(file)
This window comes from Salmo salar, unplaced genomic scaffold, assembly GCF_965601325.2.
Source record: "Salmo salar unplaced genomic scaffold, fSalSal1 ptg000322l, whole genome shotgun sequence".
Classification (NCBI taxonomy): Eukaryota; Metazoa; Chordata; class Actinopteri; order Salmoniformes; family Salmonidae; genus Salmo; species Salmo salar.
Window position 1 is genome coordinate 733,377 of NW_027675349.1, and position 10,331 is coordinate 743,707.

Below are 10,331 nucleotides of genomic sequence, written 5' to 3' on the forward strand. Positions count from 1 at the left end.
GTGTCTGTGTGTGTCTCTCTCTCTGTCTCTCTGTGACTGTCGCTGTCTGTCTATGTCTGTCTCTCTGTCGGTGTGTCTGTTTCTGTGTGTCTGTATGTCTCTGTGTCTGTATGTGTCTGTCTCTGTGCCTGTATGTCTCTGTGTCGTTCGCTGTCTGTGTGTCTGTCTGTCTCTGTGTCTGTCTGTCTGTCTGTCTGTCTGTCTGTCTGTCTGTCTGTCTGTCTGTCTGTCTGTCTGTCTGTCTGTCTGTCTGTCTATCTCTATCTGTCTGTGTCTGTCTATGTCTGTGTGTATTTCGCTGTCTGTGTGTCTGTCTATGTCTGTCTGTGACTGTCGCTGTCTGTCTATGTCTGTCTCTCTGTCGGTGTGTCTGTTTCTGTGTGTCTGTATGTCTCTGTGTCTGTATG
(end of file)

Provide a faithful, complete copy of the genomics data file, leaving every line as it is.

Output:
This window comes from Salmo salar, unplaced genomic scaffold, assembly GCF_965601325.2.
Source record: "Salmo salar unplaced genomic scaffold, fSalSal1 ptg000322l, whole genome shotgun sequence".
Classification (NCBI taxonomy): Eukaryota; Metazoa; Chordata; class Actinopteri; order Salmoniformes; family Salmonidae; genus Salmo; species Salmo salar.
Window position 1 is genome coordinate 733,377 of NW_027675349.1, and position 10,331 is coordinate 743,707.

Below are 10,331 nucleotides of genomic sequence, written 5' to 3' on the forward strand. Positions count from 1 at the left end.
GTGTCTGTGTGTGTCTCTCTCTCTGTCTCTCTGTGACTGTCGCTGTCTGTCTATGTCTGTCTCTCTGTCGGTGTGTCTGTTTCTGTGTGTCTGTATGTCTCTGTGTCTGTATGTGTCTGTCTCTGTGCCTGTATGTCTCTGTGTCGTTCGCTGTCTGTGTGTCTGTCTGTCTCTGTGTCTGTCTGTCTGTCTGTCTGTCTGTCTGTCTGTCTGTCTGTCTGTCTGTCTGTCTGTCTGTCTGTCTGTCTGTCTGTCTATCTCTATCTGTCTGTGTCTGTCTATGTCTGTGTGTATTTCGCTGTCTGTGTGTCTGTCTATGTCTGTCTGTGACTGTCGCTGTCTGTCTATGTCTGTCTCTCTGTCGGTGTGTCTGTTTCTGTGTGTCTGTATGTCTCTGTGTCTGTATG